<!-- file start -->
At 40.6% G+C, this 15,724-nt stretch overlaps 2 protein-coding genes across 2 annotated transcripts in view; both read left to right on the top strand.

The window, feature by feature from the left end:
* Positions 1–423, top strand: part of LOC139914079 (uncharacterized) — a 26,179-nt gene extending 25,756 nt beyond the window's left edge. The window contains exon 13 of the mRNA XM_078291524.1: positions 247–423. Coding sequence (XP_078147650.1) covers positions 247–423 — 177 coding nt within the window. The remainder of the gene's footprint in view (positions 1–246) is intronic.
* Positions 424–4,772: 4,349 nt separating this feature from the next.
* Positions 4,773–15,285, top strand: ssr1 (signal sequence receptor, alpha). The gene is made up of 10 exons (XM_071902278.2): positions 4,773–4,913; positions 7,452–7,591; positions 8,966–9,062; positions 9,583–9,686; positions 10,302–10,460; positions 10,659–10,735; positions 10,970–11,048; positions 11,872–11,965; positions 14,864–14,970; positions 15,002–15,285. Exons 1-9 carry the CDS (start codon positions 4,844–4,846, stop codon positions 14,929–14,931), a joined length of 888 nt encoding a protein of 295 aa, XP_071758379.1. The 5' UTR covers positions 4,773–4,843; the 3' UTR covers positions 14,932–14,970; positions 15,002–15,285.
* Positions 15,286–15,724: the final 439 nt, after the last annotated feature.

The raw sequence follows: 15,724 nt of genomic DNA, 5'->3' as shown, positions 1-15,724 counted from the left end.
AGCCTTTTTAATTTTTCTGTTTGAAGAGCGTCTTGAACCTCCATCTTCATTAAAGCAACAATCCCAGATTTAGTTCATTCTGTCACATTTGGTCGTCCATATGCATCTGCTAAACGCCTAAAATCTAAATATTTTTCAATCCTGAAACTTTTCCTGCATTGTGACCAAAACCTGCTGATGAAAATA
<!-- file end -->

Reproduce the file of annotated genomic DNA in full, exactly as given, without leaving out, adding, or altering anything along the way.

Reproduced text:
At 40.6% G+C, this 15,724-nt stretch overlaps 2 protein-coding genes across 2 annotated transcripts in view; both read left to right on the top strand.

The window, feature by feature from the left end:
* Positions 1–423, top strand: part of LOC139914079 (uncharacterized) — a 26,179-nt gene extending 25,756 nt beyond the window's left edge. The window contains exon 13 of the mRNA XM_078291524.1: positions 247–423. Coding sequence (XP_078147650.1) covers positions 247–423 — 177 coding nt within the window. The remainder of the gene's footprint in view (positions 1–246) is intronic.
* Positions 424–4,772: 4,349 nt separating this feature from the next.
* Positions 4,773–15,285, top strand: ssr1 (signal sequence receptor, alpha). The gene is made up of 10 exons (XM_071902278.2): positions 4,773–4,913; positions 7,452–7,591; positions 8,966–9,062; positions 9,583–9,686; positions 10,302–10,460; positions 10,659–10,735; positions 10,970–11,048; positions 11,872–11,965; positions 14,864–14,970; positions 15,002–15,285. Exons 1-9 carry the CDS (start codon positions 4,844–4,846, stop codon positions 14,929–14,931), a joined length of 888 nt encoding a protein of 295 aa, XP_071758379.1. The 5' UTR covers positions 4,773–4,843; the 3' UTR covers positions 14,932–14,970; positions 15,002–15,285.
* Positions 15,286–15,724: the final 439 nt, after the last annotated feature.

The raw sequence follows: 15,724 nt of genomic DNA, 5'->3' as shown, positions 1-15,724 counted from the left end.
AGCCTTTTTAATTTTTCTGTTTGAAGAGCGTCTTGAACCTCCATCTTCATTAAAGCAACAATCCCAGATTTAGTTCATTCTGTCACATTTGGTCGTCCATATGCATCTGCTAAACGCCTAAAATCTAAATATTTTTCAATCCTGAAACTTTTCCTGCATTGTGACCAAAACCTGCTGATGAAAATA